Canada-based U-Dimensions is about to launch a service specializing in 3D printed game figurines, but there’s something a bit different about their approach.
In fact there have been many attempts at such a business over the years, and many have folded.
The idea is that game players are interested in acquiring physical items based on the 3D content in the games they frequent. Most game companies have no method of producing physical items, so if they are interested in this business sideline, they simply outsource the work to traditional mass manufacturers.
However, that approach produces identical items for those players interested in the object. It’s valuable to them, but U-Dimensions’ idea is that such objects would be even more valuable if they were customized and unique to the individual player gathering collectibles.
Again, this sort of thing has been attempted previously with consumers: offering ways to tweak aspects of an original 3D model to develop something custom, and then print it for them. That sort of thing never caught on big with consumers, perhaps because the objects in question were “generic”. Here instead we have “collectible” objects that are part of a familiar game.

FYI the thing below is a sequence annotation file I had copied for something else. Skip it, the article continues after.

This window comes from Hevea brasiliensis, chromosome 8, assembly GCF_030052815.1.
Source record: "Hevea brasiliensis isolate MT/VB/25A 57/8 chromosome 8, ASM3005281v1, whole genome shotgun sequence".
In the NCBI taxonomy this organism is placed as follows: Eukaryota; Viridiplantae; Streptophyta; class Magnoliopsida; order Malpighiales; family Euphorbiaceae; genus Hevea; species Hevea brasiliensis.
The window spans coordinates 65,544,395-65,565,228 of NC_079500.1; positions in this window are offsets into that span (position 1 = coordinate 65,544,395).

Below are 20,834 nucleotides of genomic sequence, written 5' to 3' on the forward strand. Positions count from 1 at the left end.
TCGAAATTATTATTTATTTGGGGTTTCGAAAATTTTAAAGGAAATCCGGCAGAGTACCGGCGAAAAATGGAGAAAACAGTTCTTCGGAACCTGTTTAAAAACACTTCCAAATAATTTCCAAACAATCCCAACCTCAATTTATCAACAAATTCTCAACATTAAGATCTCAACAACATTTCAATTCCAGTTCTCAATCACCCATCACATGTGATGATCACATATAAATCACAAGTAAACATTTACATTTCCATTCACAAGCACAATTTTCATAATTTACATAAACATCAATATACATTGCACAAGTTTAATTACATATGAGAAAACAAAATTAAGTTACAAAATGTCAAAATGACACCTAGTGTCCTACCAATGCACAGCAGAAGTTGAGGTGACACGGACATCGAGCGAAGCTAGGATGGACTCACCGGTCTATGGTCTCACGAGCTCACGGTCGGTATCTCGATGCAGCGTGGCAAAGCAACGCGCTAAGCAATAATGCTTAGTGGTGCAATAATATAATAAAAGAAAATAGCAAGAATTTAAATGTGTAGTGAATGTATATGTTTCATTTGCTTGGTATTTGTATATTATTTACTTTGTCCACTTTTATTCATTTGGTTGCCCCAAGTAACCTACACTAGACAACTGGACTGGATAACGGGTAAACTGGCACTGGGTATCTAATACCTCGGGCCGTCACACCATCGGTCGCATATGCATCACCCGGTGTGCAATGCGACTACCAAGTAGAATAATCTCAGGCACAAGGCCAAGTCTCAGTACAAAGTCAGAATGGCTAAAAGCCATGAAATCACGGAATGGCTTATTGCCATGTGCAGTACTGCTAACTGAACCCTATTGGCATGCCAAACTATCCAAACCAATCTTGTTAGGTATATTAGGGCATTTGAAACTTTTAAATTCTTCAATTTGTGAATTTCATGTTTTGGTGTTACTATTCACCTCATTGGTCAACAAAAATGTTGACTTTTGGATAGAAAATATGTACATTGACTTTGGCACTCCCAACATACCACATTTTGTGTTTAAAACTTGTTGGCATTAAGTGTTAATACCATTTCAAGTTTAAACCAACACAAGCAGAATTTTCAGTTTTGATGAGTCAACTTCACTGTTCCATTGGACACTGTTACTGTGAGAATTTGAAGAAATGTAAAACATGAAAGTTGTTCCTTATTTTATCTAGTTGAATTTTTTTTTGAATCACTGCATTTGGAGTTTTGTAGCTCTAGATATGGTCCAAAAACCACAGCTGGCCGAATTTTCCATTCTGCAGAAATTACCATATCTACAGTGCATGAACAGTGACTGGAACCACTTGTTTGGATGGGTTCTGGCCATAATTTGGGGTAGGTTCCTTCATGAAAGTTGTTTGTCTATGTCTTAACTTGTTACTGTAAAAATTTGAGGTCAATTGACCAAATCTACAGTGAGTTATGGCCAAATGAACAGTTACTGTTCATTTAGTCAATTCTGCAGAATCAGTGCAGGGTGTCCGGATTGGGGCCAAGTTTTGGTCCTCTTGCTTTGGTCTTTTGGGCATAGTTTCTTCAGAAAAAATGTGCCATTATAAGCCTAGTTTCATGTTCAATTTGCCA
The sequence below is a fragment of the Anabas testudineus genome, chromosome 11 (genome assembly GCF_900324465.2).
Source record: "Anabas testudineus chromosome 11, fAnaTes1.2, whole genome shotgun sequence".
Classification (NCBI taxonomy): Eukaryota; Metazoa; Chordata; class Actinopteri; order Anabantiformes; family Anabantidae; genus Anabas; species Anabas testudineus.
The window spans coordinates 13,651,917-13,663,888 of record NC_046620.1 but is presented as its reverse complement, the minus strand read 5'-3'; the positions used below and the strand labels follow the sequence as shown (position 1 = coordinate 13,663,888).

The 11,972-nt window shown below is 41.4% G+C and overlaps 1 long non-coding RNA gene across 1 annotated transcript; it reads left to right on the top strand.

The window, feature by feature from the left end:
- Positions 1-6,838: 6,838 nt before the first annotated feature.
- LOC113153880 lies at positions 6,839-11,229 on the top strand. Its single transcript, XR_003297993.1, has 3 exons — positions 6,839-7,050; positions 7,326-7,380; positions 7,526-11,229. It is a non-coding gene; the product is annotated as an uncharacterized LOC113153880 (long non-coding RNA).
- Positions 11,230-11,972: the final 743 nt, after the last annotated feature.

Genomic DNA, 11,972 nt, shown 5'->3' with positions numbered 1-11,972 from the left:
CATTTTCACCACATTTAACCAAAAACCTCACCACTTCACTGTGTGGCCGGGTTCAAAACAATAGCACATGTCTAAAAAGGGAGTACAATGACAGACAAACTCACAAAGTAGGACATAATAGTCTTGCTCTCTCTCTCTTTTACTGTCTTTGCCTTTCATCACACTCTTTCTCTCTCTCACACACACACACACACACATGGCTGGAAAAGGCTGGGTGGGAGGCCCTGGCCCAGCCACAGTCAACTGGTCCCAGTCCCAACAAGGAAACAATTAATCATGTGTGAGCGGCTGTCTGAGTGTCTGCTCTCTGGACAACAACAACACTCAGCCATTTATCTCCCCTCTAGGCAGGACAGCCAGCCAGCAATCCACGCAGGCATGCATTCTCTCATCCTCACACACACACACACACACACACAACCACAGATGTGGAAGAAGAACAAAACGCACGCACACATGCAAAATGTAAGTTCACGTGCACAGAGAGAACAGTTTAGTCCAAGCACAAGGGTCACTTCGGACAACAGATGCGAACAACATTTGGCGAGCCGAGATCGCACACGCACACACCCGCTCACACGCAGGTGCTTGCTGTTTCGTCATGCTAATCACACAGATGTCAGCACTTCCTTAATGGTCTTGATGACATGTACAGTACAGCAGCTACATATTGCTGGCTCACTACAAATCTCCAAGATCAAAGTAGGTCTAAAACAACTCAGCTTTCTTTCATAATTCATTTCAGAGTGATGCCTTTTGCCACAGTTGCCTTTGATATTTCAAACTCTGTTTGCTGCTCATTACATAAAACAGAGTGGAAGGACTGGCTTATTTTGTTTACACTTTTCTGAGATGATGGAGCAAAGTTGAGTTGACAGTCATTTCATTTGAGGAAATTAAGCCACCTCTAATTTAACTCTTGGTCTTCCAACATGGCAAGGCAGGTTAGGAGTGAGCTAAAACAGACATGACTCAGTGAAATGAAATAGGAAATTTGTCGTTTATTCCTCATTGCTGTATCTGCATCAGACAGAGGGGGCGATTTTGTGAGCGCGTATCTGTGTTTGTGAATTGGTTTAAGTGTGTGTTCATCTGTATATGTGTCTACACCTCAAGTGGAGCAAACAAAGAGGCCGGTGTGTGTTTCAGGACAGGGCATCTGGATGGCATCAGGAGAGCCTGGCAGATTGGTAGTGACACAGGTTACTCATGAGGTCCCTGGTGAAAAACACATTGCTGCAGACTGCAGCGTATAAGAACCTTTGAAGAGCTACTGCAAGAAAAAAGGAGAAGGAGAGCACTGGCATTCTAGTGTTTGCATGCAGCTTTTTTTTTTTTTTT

But that’s not the most unique aspect of U-Dimensions’ approach. Whereas previous systems were directed at consumers themselves, U-Dimensions is instead targeting the game companies themselves.
And they seem to be successful, having signed up over 140 indie game developers that will test the system when they launch. Some of them will become full time clients of U-Dimensions. However, it remains to be seen how successful this will be. It is possible that characters in certain games might have more “print demand” than others.
But it’s a good strategy by U-Dimensions, as even if the receive few print requests from each participating company, they can accumulate all of the requests from all of their clients to develop a reasonable stream of print jobs. Each print job will provide them some revenue, so this might just work.
U-Dimensions is essentially a niche-targeted 3D print service, which is probably the best way into that market these days, with larger competitors already occupying the major generic print services spaces.